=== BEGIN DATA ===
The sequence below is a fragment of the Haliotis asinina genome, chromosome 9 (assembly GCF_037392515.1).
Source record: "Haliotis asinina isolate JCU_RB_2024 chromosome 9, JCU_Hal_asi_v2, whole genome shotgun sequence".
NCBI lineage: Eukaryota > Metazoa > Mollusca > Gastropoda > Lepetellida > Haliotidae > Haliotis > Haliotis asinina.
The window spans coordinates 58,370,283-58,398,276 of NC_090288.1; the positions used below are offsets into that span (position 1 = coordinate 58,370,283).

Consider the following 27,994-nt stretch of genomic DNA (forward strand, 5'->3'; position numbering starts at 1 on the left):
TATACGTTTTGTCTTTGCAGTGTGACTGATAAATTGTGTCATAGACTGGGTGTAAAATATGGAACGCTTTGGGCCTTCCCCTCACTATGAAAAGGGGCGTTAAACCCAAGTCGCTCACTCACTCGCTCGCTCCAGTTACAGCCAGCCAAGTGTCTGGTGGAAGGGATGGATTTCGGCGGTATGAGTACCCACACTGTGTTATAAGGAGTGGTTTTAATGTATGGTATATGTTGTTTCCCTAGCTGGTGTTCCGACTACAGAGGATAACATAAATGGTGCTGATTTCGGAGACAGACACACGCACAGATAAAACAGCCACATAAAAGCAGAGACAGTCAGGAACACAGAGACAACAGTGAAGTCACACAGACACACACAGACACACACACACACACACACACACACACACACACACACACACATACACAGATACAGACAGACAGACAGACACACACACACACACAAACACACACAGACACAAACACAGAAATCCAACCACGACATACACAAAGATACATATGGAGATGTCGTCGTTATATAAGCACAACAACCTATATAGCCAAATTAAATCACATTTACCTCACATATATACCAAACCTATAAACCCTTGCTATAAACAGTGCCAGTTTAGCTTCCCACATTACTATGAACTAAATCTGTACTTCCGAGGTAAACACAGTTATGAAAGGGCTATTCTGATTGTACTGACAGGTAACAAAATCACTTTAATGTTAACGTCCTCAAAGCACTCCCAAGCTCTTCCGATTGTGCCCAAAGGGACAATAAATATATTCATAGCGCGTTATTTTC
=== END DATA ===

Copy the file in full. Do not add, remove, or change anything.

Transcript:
The sequence below is a fragment of the Haliotis asinina genome, chromosome 9 (assembly GCF_037392515.1).
Source record: "Haliotis asinina isolate JCU_RB_2024 chromosome 9, JCU_Hal_asi_v2, whole genome shotgun sequence".
NCBI lineage: Eukaryota > Metazoa > Mollusca > Gastropoda > Lepetellida > Haliotidae > Haliotis > Haliotis asinina.
The window spans coordinates 58,370,283-58,398,276 of NC_090288.1; the positions used below are offsets into that span (position 1 = coordinate 58,370,283).

Consider the following 27,994-nt stretch of genomic DNA (forward strand, 5'->3'; position numbering starts at 1 on the left):
TATACGTTTTGTCTTTGCAGTGTGACTGATAAATTGTGTCATAGACTGGGTGTAAAATATGGAACGCTTTGGGCCTTCCCCTCACTATGAAAAGGGGCGTTAAACCCAAGTCGCTCACTCACTCGCTCGCTCCAGTTACAGCCAGCCAAGTGTCTGGTGGAAGGGATGGATTTCGGCGGTATGAGTACCCACACTGTGTTATAAGGAGTGGTTTTAATGTATGGTATATGTTGTTTCCCTAGCTGGTGTTCCGACTACAGAGGATAACATAAATGGTGCTGATTTCGGAGACAGACACACGCACAGATAAAACAGCCACATAAAAGCAGAGACAGTCAGGAACACAGAGACAACAGTGAAGTCACACAGACACACACAGACACACACACACACACACACACACACACACACACACACACACATACACAGATACAGACAGACAGACAGACACACACACACACACAAACACACACAGACACAAACACAGAAATCCAACCACGACATACACAAAGATACATATGGAGATGTCGTCGTTATATAAGCACAACAACCTATATAGCCAAATTAAATCACATTTACCTCACATATATACCAAACCTATAAACCCTTGCTATAAACAGTGCCAGTTTAGCTTCCCACATTACTATGAACTAAATCTGTACTTCCGAGGTAAACACAGTTATGAAAGGGCTATTCTGATTGTACTGACAGGTAACAAAATCACTTTAATGTTAACGTCCTCAAAGCACTCCCAAGCTCTTCCGATTGTGCCCAAAGGGACAATAAATATATTCATAGCGCGTTATTTTC